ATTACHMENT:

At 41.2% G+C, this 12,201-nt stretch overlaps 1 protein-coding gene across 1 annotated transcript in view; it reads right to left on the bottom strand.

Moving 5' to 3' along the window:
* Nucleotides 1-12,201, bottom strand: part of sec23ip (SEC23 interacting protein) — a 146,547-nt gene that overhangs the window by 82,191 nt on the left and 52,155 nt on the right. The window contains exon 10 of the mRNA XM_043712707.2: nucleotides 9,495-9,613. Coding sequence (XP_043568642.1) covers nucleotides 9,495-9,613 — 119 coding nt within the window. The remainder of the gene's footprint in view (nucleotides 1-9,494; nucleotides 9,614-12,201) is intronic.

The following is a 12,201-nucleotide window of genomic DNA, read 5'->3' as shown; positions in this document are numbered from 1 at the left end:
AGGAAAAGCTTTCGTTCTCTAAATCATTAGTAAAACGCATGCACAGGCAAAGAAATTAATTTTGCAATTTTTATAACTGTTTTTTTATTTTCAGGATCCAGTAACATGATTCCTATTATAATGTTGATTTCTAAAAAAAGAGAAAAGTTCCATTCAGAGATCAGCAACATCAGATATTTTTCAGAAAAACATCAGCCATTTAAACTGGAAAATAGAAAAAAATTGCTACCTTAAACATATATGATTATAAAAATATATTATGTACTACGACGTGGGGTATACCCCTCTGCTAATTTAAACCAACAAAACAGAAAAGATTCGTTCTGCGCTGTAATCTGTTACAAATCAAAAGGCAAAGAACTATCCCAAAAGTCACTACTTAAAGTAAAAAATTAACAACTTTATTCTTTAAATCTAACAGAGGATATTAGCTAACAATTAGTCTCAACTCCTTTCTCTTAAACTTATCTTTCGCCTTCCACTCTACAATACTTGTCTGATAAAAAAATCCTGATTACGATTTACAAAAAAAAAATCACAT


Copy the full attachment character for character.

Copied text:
At 41.2% G+C, this 12,201-nt stretch overlaps 1 protein-coding gene across 1 annotated transcript in view; it reads right to left on the bottom strand.

Moving 5' to 3' along the window:
* Nucleotides 1-12,201, bottom strand: part of sec23ip (SEC23 interacting protein) — a 146,547-nt gene that overhangs the window by 82,191 nt on the left and 52,155 nt on the right. The window contains exon 10 of the mRNA XM_043712707.2: nucleotides 9,495-9,613. Coding sequence (XP_043568642.1) covers nucleotides 9,495-9,613 — 119 coding nt within the window. The remainder of the gene's footprint in view (nucleotides 1-9,494; nucleotides 9,614-12,201) is intronic.

The following is a 12,201-nucleotide window of genomic DNA, read 5'->3' as shown; positions in this document are numbered from 1 at the left end:
AGGAAAAGCTTTCGTTCTCTAAATCATTAGTAAAACGCATGCACAGGCAAAGAAATTAATTTTGCAATTTTTATAACTGTTTTTTTATTTTCAGGATCCAGTAACATGATTCCTATTATAATGTTGATTTCTAAAAAAAGAGAAAAGTTCCATTCAGAGATCAGCAACATCAGATATTTTTCAGAAAAACATCAGCCATTTAAACTGGAAAATAGAAAAAAATTGCTACCTTAAACATATATGATTATAAAAATATATTATGTACTACGACGTGGGGTATACCCCTCTGCTAATTTAAACCAACAAAACAGAAAAGATTCGTTCTGCGCTGTAATCTGTTACAAATCAAAAGGCAAAGAACTATCCCAAAAGTCACTACTTAAAGTAAAAAATTAACAACTTTATTCTTTAAATCTAACAGAGGATATTAGCTAACAATTAGTCTCAACTCCTTTCTCTTAAACTTATCTTTCGCCTTCCACTCTACAATACTTGTCTGATAAAAAAATCCTGATTACGATTTACAAAAAAAAAATCACAT